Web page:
Passion week is a high and holy week. As we move through it, we worshipfully ponder the highlights and lowlights leading up to the most glorious weekend event ever. We think about Jesus’ entry into Jerusalem with the crowd seeking a political messiah. We think about Jesus’ loving act of washing the disciples’ feet and the beautiful fulfillment bound up in the Passover and Lord’s Supper. We think about the garden scene when Jesus acquiesced to the Father’s will by receiving the cup of God’s wrath against sin. We think about the betrayal and trial and denial of Jesus. And, of course, we think about the laying down and taking up of Jesus’ life in the crucifixion and resurrection.
But do we think about the life-giving reality that even in Jesus’ death He was still conquering? In fact, in being defeated, he was gaining the victory.
This is why Paul begins 1 Corinthians 15 with a condensed version of the gospel:
For I delivered to you as of first importance what I also received, that Christ died for our sins according to the Scriptures,
and that He was buried, and that He was raised on the third day according to the Scriptures, (v. 3-4)
and concludes it with the rhetorical question of victory in Christ:
Death is swallowed up in victory. O Death, where is your victory? O death, where is your sting? (v. 54-55)
I’ll tell you where death sting and victory are. Death’s sting has been blunted by the cross and absorbed in the body of Jesus. And its victory has been spoiled by the resurrection. Isaiah’s prophecy has come true, namely that he will swallow up death for all time. (25:8)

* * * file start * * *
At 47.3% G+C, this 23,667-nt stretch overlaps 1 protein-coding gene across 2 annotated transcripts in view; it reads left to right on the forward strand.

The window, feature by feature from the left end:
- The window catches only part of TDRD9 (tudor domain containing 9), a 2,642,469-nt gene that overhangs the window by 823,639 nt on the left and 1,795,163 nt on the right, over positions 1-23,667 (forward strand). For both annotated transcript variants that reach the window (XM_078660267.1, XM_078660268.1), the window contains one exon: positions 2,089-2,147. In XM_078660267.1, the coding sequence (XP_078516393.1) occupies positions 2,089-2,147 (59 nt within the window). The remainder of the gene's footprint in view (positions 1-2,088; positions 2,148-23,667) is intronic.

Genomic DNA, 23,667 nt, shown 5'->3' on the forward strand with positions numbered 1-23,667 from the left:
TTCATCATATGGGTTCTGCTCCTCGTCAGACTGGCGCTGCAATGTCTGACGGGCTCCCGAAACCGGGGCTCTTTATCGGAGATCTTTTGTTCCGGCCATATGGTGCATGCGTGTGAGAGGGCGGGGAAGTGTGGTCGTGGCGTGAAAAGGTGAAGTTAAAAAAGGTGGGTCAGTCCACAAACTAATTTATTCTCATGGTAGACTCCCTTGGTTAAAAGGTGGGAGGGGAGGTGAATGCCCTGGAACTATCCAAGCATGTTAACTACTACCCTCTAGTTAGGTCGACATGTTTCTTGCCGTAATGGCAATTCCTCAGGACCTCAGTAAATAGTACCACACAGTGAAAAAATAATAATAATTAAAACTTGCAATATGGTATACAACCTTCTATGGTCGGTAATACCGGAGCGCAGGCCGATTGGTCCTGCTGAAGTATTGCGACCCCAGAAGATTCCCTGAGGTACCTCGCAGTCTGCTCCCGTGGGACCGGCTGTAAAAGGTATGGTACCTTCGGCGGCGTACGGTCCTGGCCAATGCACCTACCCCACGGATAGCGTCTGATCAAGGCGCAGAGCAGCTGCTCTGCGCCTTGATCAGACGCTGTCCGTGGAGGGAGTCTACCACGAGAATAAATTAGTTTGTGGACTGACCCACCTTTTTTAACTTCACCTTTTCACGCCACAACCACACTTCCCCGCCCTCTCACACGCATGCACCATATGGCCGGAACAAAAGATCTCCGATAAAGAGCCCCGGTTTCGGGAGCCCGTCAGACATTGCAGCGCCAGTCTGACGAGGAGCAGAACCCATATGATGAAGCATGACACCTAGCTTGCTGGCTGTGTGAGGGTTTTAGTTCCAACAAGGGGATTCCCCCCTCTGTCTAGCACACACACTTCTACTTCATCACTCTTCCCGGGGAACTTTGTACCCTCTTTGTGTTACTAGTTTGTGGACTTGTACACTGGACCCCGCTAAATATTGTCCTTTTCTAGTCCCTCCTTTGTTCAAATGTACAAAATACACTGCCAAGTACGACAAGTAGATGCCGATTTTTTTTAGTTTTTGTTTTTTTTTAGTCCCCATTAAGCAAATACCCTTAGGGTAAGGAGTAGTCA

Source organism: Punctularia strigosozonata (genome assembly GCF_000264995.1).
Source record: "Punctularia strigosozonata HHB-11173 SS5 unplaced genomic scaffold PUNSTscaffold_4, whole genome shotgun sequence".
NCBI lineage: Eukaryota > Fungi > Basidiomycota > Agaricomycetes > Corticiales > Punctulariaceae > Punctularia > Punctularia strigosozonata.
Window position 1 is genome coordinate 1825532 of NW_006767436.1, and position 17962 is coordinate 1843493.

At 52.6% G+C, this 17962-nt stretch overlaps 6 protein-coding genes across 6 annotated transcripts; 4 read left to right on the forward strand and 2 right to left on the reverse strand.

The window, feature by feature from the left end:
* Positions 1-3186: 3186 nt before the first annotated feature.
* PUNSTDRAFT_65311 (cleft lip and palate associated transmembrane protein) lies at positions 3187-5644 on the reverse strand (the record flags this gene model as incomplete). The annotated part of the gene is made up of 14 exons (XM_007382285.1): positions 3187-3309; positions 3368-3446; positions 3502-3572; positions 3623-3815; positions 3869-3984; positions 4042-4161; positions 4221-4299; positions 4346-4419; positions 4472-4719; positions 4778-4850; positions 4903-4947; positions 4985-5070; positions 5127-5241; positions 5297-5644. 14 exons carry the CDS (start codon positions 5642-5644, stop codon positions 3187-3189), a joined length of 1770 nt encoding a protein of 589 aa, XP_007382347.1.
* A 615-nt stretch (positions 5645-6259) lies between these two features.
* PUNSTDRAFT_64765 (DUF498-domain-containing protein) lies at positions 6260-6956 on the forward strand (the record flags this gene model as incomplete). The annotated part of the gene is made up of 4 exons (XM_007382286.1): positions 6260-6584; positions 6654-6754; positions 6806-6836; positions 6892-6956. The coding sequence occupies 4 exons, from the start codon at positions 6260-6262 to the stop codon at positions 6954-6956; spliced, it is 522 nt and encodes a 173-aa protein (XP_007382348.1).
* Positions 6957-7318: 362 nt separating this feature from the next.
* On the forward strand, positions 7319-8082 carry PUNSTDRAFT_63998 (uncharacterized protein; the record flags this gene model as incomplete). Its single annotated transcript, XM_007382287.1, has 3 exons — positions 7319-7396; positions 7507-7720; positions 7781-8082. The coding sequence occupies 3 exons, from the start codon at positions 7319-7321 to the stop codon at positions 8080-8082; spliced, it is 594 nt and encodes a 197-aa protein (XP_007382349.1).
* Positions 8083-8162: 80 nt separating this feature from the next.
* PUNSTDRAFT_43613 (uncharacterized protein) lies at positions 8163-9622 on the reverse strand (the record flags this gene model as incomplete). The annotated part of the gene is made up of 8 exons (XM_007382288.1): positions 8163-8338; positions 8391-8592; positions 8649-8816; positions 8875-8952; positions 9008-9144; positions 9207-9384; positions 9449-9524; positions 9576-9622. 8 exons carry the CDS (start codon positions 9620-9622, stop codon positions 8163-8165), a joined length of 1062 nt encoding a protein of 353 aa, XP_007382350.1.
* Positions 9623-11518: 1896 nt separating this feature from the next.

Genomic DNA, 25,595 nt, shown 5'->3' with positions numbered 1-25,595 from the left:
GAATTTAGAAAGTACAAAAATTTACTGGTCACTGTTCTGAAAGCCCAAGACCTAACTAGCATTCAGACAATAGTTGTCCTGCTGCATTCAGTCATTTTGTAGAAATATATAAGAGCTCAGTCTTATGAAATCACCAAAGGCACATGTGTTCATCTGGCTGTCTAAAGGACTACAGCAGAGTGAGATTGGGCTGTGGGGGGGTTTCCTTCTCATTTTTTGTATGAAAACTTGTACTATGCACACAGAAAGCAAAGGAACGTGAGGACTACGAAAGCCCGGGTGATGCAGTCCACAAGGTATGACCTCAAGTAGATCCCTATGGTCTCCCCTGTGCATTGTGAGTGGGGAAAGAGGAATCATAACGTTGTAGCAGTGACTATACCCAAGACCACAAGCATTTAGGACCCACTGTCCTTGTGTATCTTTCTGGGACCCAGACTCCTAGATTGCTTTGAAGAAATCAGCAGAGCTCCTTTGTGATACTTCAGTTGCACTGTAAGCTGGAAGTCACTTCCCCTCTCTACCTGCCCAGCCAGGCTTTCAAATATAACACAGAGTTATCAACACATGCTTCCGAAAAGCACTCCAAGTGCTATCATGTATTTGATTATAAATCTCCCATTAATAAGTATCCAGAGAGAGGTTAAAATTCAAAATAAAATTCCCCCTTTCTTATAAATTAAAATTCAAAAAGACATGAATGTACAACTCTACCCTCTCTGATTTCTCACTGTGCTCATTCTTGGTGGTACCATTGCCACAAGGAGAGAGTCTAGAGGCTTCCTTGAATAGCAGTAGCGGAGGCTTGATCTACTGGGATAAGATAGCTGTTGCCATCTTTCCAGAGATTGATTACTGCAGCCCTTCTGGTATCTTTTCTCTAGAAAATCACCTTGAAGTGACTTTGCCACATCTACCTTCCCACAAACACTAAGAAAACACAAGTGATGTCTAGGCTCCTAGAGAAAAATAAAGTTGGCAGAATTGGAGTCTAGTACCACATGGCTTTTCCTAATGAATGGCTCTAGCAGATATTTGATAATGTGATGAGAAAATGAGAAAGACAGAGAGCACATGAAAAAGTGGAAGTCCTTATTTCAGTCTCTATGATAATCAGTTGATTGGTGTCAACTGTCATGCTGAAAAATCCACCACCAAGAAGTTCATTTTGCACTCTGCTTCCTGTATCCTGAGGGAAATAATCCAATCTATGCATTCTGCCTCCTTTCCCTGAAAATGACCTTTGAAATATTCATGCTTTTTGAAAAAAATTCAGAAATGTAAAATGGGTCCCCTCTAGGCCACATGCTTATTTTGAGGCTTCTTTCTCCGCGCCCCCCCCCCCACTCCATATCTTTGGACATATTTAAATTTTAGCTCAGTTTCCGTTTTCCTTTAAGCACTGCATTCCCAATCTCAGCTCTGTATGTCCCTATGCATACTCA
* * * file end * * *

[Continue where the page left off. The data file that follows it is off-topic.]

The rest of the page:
But Isaiah’s prophecy did not stop there. It immediately gave implications. What does this victory over death mean? Why does it matter?
And the Lord GOD will wipe tears away from all faces,
And He will remove the reproach of His people from all the earth;
For the LORD has spoken. (25:8)
Only God could script a story that secures the death of the Savior as the way that he saves from death. Only God could twist the plot so as to make the One who was defeated be the One who gains victory. Only God could complete the transaction wherein the reproaches of the sinners fall on the sinless One. Only God could orchestrate an event as excruciating and tear-inducing as the cross to be the way to take away tears.
The conclusion for us seems clear: our sin is gone and our mourning has been turned into joy. We now walk in the victory of Jesus over death, and we reckon ourselves dead to sin and fear. We proclaim with the psalmist that
Even though I walk through the valley of the shadow of death, I fear no evil, for You are with me. (Ps. 23:4)
Life sometimes seems like one long trek through the valley. But when walking through the valley, look to the hill on which Jesus died and remember that even in His death, Jesus was at work killing death and all its shadows. Take courage, death’s Defeater was raised again and is walking with you, so you have nothing to fear. Death is dead.